Official figures reveal that February’s public borrowing rose to an all-time high as significant subsidies were paid by the government to limit energy costs for businesses and households.
According to the Office for National Statistics, net borrowing reached £16.7 billion in February, an increase of £9.7 trillion compared to the same month in 2022. This is the highest level for February borrowing since 1993 records began.
The main reason for this increase was a £6.4 trillion rise in government spending on subsidies like the Energy Price Guarantee. This guarantees that the average household’s energy bill will not exceed £2,500 per year.
Last month, the public sector’s net debt reached 99.2 percent of GDP. This brings the ratio back to levels that were last seen in Britain’s rebuilding efforts after the Second World War.
In February, the government borrowed £132.2 billion to make the third-highest cumulative borrowing since 30 years ago. This figure is PS15.5 trillion higher than the previous year.
Although the cost of servicing government debt is affected by inflation, it fell to PS6.9billion in April from £8.2billion last year, but is still high compared to historical levels. Since last April , the RPI is in double digits.
Jeremy Hunt, chancellor, stated: “Borrowing remains high because we’re determined support households and business with rising prices. We are spending approximately £1500 per household this winter to pay just below half of the people’s energy bills.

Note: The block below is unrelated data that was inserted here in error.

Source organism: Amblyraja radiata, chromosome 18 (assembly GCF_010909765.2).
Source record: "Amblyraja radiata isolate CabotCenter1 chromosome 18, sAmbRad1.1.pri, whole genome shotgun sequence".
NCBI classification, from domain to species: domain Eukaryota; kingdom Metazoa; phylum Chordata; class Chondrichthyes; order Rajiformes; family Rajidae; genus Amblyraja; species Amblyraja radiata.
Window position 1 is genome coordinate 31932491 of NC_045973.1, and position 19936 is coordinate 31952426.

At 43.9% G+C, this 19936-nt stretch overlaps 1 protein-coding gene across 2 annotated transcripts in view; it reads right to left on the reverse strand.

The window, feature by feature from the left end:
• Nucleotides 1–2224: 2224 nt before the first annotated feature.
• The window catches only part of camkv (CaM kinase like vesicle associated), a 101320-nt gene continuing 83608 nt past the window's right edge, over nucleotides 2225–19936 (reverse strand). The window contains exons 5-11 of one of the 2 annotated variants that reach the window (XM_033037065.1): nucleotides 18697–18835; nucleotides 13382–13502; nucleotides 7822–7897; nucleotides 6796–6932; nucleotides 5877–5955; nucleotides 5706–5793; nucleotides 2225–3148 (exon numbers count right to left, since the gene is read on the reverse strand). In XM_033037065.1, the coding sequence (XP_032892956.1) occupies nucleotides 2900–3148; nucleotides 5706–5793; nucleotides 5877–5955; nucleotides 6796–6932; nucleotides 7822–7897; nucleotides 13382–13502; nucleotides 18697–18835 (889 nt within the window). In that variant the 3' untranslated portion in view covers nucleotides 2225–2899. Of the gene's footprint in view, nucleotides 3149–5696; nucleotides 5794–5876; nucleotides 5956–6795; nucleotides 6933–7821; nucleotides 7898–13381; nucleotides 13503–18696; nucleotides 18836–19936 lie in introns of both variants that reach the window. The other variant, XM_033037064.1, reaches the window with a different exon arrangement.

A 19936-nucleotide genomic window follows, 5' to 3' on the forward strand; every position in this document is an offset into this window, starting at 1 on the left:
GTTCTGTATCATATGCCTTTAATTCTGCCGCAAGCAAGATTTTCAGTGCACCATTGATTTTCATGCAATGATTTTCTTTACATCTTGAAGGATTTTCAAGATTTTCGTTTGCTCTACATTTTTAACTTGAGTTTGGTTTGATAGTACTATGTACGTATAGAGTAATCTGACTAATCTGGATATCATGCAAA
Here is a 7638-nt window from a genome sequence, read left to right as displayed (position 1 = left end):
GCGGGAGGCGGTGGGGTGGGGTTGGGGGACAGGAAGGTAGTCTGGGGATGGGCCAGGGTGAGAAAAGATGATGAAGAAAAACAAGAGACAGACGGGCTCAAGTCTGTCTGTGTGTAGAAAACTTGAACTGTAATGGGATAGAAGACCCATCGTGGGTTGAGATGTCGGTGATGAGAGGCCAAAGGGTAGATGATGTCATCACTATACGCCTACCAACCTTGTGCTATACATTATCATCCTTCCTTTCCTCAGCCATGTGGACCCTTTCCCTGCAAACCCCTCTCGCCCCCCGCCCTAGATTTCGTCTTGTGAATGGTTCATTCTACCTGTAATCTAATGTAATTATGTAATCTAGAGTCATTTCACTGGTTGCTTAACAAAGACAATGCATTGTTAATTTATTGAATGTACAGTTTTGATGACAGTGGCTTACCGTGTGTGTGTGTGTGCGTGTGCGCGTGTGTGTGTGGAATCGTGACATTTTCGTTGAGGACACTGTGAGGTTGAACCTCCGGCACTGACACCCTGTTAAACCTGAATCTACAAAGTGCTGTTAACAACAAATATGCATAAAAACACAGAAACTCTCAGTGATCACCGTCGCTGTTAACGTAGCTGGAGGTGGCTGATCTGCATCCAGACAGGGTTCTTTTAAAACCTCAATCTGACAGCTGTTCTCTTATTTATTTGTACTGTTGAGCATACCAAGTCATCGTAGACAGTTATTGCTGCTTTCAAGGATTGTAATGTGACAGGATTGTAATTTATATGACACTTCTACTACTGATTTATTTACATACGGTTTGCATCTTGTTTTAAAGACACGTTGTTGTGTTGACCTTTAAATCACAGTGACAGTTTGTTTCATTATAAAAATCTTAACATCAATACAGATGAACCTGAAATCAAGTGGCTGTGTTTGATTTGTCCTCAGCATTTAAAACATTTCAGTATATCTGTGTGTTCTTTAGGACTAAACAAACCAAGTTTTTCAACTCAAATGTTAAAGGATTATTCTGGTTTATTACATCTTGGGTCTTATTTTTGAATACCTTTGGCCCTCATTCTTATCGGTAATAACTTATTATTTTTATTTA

Lower inflation will bring down these costs. That is why we continue to prioritize reducing it by halving it, as well as growing our economy and decreasing our debt.
KPMG UK senior economist Michal Stelmach stated that the outlook for public finances will improve due to a £40 billion drop in energy subsidies and cost-of living subsidies in 2023-24. Also, the recent fall of government bond yields, and RPI inflation, which together determine the cost to service debt.
He also stated that KPMG’s growth forecast is lower than OBR’s and expected GDP to be 3 percent lower by 2027-228. This could easily wipe out the £6.5 billion of current headroom to meet the fiscal rule for falling debt.
In his Budget last week, the chancellor stated that he would achieve his fiscal target of reducing debt as a percentage of GDP by 2028. This is the lowest margin for error that any chancellor has had in a Budget since 2010. The OBR is the government’s watchdog on spending and tax.
Ruth Gregory, the Capital Economics deputy chief UK economist, stated that the biggest risk to the government is an “further escalate in the banking crisis causes damage in the fiscal outlook because the impact on the public finances by weaker economic growth is only partially mitigated by lower gilt yields.”
According to her, cumulative borrowing for the current fiscal year will be well below what the OBR forecast last week. This, along with the inclusion of policy reforms for student loans in the national statistics next month, will drive borrowing down by billions.